I haven’t ever seen anything like it.
I know that’s what you’d expect me to say. I know that’s what everyone says, but it genuinely is true.
Just after 9.55pm on Sunday evening, the world held its breath and waited for the gun to sound to start the Olympic 100m final.
The noise in the stadium was recorded at over 100 decibels. That is pretty much the same as a trans-Atlantic flight taking off at Heathrow.... and I was sat 20 yards from the runway.
I’d love to tell you it was the loudest thing I’ve ever heard, but I honestly can’t. I didn’t hear a thing. It was like a film, when the soundtrack just drops out. I was just in my own head, acutely aware of how I was in the very moment that my career would peak, determined to take in every detail, every smell, every sound, every sight. Time stood still as I drank it all in.
Not for very long though. The race began and then it was over. Just like that.
It was only when I watched it back on my phone – I took a video of the moment for posterity you understand, because nobody is ever going to believe half the things I tell them about these Games – that it actually started to sink in.
I was cursing the work iPhone for messing up the video. It wasn’t playing properly, the runners were all in fast forward. They looked jerky and fake. Oh. It was.... real.
The third watch was the one that did it. Oh my God. I have actually never seen anything like it. I have nothing in my life to compare it too. I can safely say it was the most incredible men’s 100m Olympic Final I have ever witnessed, or am likely to. It was an absolute privilege to be present at the absolute pinnacle of sport, and it was fitting that Usain Bolt was able to produce a performance which fit the magnificence of these Games so far.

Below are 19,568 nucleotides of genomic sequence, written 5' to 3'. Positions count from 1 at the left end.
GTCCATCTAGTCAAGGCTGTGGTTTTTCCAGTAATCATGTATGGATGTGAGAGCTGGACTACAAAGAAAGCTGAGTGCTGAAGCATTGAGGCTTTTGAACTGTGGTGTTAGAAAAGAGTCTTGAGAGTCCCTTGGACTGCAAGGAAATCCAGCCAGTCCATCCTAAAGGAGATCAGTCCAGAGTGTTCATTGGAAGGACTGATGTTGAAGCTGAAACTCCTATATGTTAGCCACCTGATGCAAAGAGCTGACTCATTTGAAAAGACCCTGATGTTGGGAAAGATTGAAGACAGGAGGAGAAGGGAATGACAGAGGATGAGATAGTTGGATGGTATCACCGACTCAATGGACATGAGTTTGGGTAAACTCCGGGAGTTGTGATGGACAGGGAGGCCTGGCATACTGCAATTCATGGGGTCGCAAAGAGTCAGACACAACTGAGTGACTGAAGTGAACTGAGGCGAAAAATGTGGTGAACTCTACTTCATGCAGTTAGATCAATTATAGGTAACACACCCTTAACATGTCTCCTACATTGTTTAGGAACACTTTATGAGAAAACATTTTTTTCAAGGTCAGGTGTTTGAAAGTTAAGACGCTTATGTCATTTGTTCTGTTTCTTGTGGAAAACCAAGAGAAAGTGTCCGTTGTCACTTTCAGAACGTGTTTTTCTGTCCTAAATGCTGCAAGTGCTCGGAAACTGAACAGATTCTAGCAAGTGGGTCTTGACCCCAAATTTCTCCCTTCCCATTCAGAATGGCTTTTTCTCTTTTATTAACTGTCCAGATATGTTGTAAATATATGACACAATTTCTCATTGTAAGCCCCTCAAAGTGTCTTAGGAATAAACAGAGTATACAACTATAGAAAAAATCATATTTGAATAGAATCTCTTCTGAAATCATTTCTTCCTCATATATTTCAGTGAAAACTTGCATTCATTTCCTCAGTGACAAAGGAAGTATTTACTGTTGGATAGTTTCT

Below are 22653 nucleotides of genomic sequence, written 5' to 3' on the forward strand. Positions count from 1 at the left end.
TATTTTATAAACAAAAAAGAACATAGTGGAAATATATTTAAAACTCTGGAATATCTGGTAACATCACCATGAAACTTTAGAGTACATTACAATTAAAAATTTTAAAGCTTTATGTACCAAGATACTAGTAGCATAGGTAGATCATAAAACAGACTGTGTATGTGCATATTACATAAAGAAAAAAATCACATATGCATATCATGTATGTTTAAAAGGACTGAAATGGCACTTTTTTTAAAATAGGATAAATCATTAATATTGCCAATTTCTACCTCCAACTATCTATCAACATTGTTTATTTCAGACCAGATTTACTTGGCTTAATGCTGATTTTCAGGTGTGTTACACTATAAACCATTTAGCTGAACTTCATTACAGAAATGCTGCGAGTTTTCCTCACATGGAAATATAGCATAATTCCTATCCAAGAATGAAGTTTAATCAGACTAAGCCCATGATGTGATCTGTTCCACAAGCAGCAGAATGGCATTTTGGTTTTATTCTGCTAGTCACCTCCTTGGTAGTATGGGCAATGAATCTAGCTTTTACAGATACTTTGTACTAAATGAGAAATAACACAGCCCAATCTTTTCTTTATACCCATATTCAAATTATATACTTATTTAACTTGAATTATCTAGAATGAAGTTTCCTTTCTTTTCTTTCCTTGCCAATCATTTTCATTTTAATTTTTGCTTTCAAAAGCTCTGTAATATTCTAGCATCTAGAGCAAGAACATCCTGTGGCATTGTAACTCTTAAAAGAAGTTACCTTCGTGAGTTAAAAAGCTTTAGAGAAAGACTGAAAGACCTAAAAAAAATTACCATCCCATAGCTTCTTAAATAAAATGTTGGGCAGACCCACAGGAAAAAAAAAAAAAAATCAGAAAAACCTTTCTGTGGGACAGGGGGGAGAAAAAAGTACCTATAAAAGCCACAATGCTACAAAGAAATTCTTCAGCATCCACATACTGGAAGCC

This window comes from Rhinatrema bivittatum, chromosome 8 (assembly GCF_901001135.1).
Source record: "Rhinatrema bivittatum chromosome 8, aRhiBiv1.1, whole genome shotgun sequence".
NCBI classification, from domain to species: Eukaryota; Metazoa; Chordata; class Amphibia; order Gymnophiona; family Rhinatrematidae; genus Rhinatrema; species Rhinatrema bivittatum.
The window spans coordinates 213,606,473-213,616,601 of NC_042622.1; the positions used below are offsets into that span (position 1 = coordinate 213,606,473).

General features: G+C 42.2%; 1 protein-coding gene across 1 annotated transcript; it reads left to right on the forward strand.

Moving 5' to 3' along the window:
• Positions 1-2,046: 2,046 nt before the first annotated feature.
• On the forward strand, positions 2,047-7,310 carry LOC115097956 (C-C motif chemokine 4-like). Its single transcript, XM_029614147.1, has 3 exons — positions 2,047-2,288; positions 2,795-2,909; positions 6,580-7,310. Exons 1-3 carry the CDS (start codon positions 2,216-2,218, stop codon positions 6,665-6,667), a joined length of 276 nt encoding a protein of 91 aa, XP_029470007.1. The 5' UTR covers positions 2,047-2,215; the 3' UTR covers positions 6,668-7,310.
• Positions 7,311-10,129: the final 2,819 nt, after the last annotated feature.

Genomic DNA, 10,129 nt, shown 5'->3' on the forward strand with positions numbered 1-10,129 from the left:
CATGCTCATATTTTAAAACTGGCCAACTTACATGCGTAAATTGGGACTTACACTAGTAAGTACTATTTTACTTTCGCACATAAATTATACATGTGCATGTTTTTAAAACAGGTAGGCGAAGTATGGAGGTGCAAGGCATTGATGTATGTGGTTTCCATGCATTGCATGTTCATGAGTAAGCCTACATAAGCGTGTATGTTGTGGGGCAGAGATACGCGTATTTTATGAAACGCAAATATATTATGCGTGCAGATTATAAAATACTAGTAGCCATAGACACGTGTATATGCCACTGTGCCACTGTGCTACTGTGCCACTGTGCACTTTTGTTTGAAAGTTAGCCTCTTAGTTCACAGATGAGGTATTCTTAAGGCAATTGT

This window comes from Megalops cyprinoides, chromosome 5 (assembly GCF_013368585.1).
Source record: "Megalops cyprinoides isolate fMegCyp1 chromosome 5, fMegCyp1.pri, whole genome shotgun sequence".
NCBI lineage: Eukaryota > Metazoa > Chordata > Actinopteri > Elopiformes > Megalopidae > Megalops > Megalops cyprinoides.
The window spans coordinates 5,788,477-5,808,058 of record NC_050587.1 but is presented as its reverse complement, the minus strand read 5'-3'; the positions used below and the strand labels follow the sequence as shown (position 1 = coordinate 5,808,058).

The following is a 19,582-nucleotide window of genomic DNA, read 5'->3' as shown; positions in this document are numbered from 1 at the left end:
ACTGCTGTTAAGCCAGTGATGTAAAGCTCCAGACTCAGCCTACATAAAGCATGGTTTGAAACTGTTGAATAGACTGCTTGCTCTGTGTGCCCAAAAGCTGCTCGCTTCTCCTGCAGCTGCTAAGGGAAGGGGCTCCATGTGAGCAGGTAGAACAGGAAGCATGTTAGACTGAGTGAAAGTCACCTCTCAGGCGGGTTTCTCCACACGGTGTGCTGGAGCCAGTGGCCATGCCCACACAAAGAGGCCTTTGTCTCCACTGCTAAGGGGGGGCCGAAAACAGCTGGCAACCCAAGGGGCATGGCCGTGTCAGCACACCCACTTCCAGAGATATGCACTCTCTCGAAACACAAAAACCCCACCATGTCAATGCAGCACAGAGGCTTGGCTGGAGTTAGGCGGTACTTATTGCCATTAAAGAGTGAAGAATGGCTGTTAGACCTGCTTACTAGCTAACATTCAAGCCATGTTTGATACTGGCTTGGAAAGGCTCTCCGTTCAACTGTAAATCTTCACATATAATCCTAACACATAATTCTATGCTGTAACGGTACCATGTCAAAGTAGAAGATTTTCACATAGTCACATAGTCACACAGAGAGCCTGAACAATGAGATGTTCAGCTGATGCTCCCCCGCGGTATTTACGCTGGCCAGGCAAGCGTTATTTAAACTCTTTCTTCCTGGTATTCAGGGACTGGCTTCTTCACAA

All this drama followed on about an hour and a half after the drama of Adam Gemili’s semi-final.
I will put this plainly. Adam was 0.04secs away from earning one of the eight places in the greatest 100m final field ever assembled in the history of athletics.
If I’d said that to you on June 1st, you’d have said: “Adam who?” To be honest if I’d said that to him he’d have probably cracked that wonderful grin and been humble and said: “Psssh, nah, that would be a dream.”
Well dreams do come true. In truth, I think he was good enough for that final. Already. He would have been in the bottom half of the field, let’s be honest, but you just don’t know what that occasion could have brought out of him. I have absolute ZERO doubt that he would have run his fastest ever time. You just get that feeling from him. He rises to the occasion. And that was a pretty big occasion.
He might be a nice boy and polite and charming and just great to talk to, but I could SEE afterwards just how annoyed he was that he didn’t slip through the semis. Make no mistake, he is driven, ambitious and determined.
I can’t wait for Rio, even if I’ll have to go as a punter and pay my own way this time! :(
Monday morning in the stadium there was a definite stillness. Like the hush after the echo of the previous night finally disappears. To be fair it was only nine hours later.
However the cobwebs were well and truly blown away when Lisa Dobriskey was introduced to the crowd before her 1,500m heat.
What a reception she received. And how deserved it was. Lisa is undeniably one of the most popular athletes in Britain and the crowd were genuinely thrilled for her as she powered through the field in the final lap like the Dobriskey of old to claim first place.
It tells you all you need to know about Lisa that SHE asked ME how I was, during the interview after her race, and her motivation for running was not for fame, or endorsements or sponsorship or money or anything other than.... making her nine-year-old nephew Joshua proud of her.
Her injury and illness problems are well documented, but it would just be such a fairytale ending to a nightmare year if she could win an Olympic medal and banish the memory of fourth-place in Beijing four years ago. Nobody deserves it more.
After the athletics session finished I had a decision to make. It’s not one I’ll really ever get to make again. Which amazing session of Olympic sport should I attend during a Kent-free afternoon? Handball, basketball, waterpolo, or cycling?
I chose the track cycling at the Velodrome. And I think I chose well. I experienced the best atmosphere I had at any of the Games venues – perhaps bar Saturday night in the OS – and saw Jason Kenny tie-up the gold medal in the men’s sprint and Laura Trott battle through the opening rounds of the Omnium which she would go on to win.
I then hot-footed it back to the Stadium to see if Dai Greene could add Olympic gold to his World Championship one. He couldn’t. It was a pretty disappointing night for GB unfortunately. But I managed to catch the last train home, which was significant progress based on previous nights and meant I didn't have to sleep in a chair.